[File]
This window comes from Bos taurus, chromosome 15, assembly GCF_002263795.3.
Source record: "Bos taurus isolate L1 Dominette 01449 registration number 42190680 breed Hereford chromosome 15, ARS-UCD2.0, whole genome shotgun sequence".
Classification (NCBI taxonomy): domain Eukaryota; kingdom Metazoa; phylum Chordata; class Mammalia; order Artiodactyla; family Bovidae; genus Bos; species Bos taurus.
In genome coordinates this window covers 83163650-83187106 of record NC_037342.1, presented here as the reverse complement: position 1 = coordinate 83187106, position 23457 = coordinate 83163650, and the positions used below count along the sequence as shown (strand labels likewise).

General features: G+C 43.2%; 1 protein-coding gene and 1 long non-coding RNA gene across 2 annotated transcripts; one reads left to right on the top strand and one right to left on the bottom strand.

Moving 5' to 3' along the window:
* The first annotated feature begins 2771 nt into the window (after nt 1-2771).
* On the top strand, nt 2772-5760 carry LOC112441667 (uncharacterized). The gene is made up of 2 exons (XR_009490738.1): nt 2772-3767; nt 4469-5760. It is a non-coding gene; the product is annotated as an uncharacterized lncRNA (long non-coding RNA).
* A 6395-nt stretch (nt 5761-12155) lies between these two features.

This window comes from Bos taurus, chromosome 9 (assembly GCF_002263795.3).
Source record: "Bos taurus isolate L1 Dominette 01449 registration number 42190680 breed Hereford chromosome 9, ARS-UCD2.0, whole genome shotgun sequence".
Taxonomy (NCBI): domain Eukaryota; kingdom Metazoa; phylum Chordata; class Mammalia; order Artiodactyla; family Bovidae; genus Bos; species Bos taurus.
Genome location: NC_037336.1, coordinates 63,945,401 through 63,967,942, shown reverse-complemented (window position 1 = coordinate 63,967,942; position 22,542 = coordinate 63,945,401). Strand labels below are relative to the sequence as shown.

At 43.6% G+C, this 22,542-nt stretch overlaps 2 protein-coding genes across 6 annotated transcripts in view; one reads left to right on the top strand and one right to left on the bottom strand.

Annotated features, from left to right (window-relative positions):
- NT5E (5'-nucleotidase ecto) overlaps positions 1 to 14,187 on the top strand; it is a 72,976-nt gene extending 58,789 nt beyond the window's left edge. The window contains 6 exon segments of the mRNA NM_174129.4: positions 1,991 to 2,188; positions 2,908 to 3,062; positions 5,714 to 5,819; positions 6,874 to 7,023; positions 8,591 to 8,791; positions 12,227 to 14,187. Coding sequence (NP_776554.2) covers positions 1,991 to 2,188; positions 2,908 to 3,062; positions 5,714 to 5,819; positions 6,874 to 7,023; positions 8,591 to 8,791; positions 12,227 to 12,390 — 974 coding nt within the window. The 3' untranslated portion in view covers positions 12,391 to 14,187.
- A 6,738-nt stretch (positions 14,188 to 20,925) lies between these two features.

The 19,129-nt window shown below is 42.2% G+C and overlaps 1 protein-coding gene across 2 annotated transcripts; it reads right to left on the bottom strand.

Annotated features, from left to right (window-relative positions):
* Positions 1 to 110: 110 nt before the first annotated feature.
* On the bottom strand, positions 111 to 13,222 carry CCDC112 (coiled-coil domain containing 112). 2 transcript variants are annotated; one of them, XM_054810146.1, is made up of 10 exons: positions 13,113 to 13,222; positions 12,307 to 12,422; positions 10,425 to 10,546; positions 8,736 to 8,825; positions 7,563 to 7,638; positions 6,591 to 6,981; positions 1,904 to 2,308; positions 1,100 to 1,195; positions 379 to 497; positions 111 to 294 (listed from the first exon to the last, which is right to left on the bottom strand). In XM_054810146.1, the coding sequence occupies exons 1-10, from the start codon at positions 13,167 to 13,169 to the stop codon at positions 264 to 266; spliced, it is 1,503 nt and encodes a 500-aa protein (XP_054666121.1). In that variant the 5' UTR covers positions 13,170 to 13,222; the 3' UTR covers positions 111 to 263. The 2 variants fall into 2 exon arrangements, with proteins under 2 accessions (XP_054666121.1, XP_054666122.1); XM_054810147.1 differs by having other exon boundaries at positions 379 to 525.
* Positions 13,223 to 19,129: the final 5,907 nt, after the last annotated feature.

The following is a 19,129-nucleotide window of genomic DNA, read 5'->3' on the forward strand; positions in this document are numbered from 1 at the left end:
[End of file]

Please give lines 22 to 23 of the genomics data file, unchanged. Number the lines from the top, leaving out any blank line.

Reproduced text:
* Positions 13,223 to 19,129: the final 5,907 nt, after the last annotated feature.

The following is a 19,129-nucleotide window of genomic DNA, read 5'->3' on the forward strand; positions in this document are numbered from 1 at the left end: